Hooray for CSA!

Today was the first day of our CSA fruit and veggie box pick-up in the valley! This milestone is the ultimate indicator of summer’s imminent arrival!

CSA stands for Community Supported Agriculture. The basic concept is that, in the spring time, you buy a share in a farm and then, throughout the growing season, you receive regular instalments of food from that farm at no further cost. In this arrangement, farmers get real dollars up front so that they have a float of money at the beginning of the season when they need it. And, since farmers know where their fruits and veggies will be going, they can spend their energies on farming, instead of trying to market and distribute their produce and dealing with middle men, who would take a big cut.

In our experience, a farm share costs from $200 to $600 and, for that, you receive a small rubbermaid tub of produce each week from mid-June to mid-October. The farm arranges  a pick-up day when all the share-holders come to collect their weekly share of in-season food. The produce is always fresh, crisp and plentiful, having been harvested the previous day. In-season food can mean that you may receive little more that onions and kale in June and then be absolutely swimming in tomatoes during late August. It also means that if the growing season is unseasonable wet or too dry, your weekly share will reflect that.

Over our last few years in the big city, we bought shares in Community Supported Agriculture from a few different farms in the Fraser Valley. One farm we tried supplied huge tubs of food for us but it was not the types of vegetables that we were accustomed to eating.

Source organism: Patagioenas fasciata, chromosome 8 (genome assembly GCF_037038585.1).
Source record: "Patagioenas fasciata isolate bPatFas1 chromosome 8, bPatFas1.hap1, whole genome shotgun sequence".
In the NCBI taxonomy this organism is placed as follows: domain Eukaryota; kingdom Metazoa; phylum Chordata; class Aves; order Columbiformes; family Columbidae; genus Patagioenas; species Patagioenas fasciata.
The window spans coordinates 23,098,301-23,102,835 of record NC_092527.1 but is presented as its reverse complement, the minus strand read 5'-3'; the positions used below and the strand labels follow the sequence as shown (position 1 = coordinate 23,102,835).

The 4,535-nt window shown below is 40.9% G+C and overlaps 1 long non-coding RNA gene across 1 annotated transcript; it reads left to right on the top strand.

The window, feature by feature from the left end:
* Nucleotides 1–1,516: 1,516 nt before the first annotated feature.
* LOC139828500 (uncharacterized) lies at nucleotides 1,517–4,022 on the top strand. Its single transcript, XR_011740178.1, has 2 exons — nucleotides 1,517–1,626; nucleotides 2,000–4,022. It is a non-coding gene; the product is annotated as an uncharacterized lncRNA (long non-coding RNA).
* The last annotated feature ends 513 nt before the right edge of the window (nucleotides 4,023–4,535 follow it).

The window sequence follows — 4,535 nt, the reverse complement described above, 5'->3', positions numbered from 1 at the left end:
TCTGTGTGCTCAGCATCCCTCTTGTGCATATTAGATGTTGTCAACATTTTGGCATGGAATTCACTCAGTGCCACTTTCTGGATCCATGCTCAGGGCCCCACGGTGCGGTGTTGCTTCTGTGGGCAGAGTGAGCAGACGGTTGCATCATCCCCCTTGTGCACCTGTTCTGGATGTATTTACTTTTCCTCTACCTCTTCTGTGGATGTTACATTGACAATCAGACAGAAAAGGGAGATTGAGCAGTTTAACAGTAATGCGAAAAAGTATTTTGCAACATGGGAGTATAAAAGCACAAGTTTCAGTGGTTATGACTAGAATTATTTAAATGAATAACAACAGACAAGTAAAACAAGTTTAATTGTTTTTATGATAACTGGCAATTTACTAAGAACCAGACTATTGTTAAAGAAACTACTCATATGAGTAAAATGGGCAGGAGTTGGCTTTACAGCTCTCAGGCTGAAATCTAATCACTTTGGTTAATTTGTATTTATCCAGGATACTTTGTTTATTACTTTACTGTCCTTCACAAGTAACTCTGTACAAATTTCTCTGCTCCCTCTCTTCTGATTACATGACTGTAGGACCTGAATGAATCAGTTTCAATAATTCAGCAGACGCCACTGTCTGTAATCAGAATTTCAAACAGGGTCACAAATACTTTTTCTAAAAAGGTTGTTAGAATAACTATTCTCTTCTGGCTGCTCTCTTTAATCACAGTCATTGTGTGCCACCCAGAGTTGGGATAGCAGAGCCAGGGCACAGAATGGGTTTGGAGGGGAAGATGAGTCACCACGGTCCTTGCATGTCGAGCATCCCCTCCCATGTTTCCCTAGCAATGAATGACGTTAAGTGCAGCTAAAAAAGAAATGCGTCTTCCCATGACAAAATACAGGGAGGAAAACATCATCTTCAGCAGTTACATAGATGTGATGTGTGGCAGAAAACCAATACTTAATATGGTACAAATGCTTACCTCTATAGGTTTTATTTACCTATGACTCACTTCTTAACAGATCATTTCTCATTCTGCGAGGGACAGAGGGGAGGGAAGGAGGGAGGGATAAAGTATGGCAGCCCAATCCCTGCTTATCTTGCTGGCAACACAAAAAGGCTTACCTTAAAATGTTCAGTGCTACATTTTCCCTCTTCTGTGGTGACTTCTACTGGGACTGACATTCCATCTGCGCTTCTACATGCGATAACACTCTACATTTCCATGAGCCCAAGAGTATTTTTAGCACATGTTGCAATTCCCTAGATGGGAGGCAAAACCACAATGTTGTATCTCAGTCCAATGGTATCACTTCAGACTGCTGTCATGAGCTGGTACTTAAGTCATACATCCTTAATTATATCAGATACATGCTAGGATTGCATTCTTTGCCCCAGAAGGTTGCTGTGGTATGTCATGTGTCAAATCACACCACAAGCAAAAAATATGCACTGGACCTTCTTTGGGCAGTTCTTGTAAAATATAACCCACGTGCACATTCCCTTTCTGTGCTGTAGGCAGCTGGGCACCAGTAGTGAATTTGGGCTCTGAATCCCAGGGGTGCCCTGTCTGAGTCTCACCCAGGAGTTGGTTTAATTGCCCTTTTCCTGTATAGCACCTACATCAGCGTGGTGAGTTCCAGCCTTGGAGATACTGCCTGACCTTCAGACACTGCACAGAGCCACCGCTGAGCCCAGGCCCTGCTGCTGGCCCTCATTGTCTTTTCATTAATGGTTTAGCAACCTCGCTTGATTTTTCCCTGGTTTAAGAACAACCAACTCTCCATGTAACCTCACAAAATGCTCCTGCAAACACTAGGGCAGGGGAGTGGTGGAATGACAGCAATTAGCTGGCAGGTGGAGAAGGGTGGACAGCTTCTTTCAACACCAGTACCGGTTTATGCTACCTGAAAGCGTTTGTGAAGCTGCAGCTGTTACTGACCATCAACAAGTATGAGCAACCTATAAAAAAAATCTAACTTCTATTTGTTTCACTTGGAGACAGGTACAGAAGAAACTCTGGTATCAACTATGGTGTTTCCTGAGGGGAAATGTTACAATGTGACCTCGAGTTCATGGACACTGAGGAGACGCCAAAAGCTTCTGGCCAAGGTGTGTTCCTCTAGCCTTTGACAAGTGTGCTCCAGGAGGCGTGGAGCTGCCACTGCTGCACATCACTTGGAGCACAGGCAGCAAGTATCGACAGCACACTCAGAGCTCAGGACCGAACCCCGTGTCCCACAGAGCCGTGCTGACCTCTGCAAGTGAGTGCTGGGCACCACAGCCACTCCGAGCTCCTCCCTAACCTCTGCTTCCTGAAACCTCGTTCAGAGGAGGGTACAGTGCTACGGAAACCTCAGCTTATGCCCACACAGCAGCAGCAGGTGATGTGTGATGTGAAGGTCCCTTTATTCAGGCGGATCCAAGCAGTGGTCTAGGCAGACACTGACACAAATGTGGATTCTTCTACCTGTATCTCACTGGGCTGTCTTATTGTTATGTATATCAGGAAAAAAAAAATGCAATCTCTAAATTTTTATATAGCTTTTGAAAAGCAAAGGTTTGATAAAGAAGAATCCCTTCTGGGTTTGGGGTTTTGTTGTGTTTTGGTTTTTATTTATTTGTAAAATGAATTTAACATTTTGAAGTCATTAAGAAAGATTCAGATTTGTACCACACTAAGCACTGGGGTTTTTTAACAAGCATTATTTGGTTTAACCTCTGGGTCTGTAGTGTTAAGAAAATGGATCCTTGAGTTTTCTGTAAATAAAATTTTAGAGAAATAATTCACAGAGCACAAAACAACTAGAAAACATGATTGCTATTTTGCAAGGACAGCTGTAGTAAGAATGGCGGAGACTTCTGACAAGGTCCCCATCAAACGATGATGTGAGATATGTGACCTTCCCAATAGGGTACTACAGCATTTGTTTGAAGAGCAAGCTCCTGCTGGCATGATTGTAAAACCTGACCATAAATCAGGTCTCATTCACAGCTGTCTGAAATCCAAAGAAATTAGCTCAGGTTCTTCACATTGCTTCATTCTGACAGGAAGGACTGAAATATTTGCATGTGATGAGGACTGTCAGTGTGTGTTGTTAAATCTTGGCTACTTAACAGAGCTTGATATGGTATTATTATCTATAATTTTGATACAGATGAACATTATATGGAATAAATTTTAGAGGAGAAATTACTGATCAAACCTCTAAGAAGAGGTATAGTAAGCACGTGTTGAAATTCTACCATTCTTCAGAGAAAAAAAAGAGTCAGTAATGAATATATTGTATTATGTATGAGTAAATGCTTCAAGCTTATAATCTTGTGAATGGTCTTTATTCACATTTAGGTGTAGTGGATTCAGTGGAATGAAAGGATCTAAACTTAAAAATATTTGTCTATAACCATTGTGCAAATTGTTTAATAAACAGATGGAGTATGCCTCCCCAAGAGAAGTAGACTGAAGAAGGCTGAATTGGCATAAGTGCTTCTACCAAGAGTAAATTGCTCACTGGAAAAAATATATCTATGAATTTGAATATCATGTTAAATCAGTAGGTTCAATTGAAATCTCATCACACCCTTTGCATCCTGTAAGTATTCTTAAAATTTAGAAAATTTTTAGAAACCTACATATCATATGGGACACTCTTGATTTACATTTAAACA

photo courtesy of http://vegtrials.blogspot.ca/

How many chinese cabbages can you eat in one week?

Another CSA farm, Nathan Creek Organics, supplied a fabulous selection of delicious, organic produce but the pick-up location was either far out at the farm in Langley (about one hour away from home) or at a pick-up depot in deepest, darkest Vancouver (where neither of us worked) which made weekly pick-ups a chore.  (I see from their website that they now have multiple pick-up locations all over Greater Vancouver)

We have also bought Community Supported Fisheries (CSF) shares in Skipper Otto’s Fish Boat. For this, we headed to the docks when the fish boat came in and we would pick-up our supply of sockeye salmon. During one banner year, our $200 share supplied us with 13 whole sockeye salmon!

Last year, when we first moved, we looked around for a similar CSA farm in the Comox Valley but were unable to find one. We contented ourselves with the twice-a-week farmer’s market and the local fish docks for fresh seafood, since both of these are farmer-direct opportunities.

This year we are lucky to be part of Merville Organics in the first year of their CSA endeavour. Ripple Farm and Amara Farm work together to produce weekly produce boxes for their shareholders. On Friday, FM went to the farm (about 2 kilometres away from home) to pick up our first box.

First week’s CSA share (photo from mervilleorganics website)

At the farm, he met the farmers and was given a guided walk-through of the pick-up procedures by one of their helpful children. He came away with a bulging bag of produce that looks gorgeous!

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6 Responses so far »

  1. 1

    Jennifer said,

    I haven’t heard of CSA farms before this blog. How amazingly smart!?! I’m going to look into this in my community. Thanks

  2. 3

    Tammy said,

    We love our CSA but I don’t know that I could do more than 2 Chinese cabbages!

    • 4

      Along A Path said,

      That farmer’s philosophy was to provide a BIG and heavy share each week so he grew a lot of big heavy cabbages. Personally I don’t mind if the share is small. Fresh herbs, salad greens and tiny peas are so flavourful!
      Thanks for stopping by!

  3. 5

    […] Hooray for CSA! (alongaruralpath.wordpress.com) […]

  4. 6

    […] Hooray for CSA! (alongaruralpath.wordpress.com) […]


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